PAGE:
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Creative Sound Blaster Katana V2 review
If you’re in the market for a reasonably priced soundbar with lots of versatility, you absolutely should consider the Creative Sound Blaster Katana V2.
Before monitors with speakers were standardised, computers needed a soundcard and speakers. And decades ago, there was one main name: Sound Blaster. Fast-forward to more recent times, and Creative is still around and still very much interested in audio. This is where the Creative Sound Blaster Katana V2 steps in as a wholly impressive soundbar sequel to the long-serving original Katana.
How much does cost the Creative Sound Blaster Katana V2 cost in Australia?
If you’re looking at the Creative Sound Blaster Katana V2 for PC audio, you may balk at the $499.95 price tag. But viewed in the context of a soundbar that can be just as easily used with TVs as it can with computers, and that value changes. The closest direct comparison is the Razer Leviathan V2, which is cheaper at $409.95 (more on how these two soundbars fare in comparison below).
But compared to typical TV-focused soundbars that come with subwoofers, the Katana V2’s pricing is very competitive. More than just an afterthought, the Katana V2 is just as viable as a PC soundbar (with dedicated gaming mode) as it can be for TV audio.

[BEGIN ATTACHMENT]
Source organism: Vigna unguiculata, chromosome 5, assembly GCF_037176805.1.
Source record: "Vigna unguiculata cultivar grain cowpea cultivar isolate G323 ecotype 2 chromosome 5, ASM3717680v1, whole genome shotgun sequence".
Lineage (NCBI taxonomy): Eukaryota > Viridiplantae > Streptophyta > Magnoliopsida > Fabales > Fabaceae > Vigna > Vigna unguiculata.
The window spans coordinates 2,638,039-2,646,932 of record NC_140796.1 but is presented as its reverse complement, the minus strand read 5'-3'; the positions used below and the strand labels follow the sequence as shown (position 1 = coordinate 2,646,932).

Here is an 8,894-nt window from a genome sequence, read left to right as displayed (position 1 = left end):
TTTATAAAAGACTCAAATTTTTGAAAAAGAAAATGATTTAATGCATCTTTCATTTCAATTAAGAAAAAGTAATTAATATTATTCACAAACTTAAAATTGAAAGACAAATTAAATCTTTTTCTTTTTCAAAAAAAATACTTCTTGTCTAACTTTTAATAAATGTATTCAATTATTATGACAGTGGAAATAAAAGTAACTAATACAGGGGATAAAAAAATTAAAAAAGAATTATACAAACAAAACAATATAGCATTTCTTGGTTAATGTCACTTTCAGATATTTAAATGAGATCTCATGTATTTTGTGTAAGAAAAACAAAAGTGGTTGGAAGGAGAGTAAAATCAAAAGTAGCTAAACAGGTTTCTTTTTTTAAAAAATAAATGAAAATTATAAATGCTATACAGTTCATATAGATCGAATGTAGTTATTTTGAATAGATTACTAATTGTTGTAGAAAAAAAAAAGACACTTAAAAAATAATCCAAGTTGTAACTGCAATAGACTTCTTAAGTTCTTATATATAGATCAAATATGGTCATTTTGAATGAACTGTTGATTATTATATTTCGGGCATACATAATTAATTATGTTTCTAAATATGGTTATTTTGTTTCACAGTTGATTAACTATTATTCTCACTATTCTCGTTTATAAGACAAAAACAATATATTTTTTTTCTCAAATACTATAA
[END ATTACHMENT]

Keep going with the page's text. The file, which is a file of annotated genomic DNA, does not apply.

At the time of publishing, the Creative Sound Blaster Katana V2 is available for $319 at PC retailer Mwave.
Creative Sound Blaster Katana V2 setup
Creative has packed a lot into the Sound Blaster Katana V2 box. In terms of the basics, you’ll find the soundbar itself as well as the external subwoofer. It’s also a nice touch to see an optional wall mount, as well as a variety of power plugs for different parts of the world (including Australia).
The most impressive inclusion is a remote control—that may have impressed me more than it should have after the Razer Leviathan V2 didn’t include one—but batteries aren’t included. I actually thought the remote was broken after trying two different types of new AAA batteries in it. As far as I can tell, the remote has issues with batteries that have a higher voltage. Subbing in some older, lower-voltage batteries worked a treat.
Everything else was easy to configure. The soundbar needs power and connects to the subwoofer, both of which are done via generous-length cables. Unfortunately, the USB-C to USB-A cable is a little shorter than I’d like, but that’s a cheap enough replacement if you have trouble reaching an available USB port on your computer.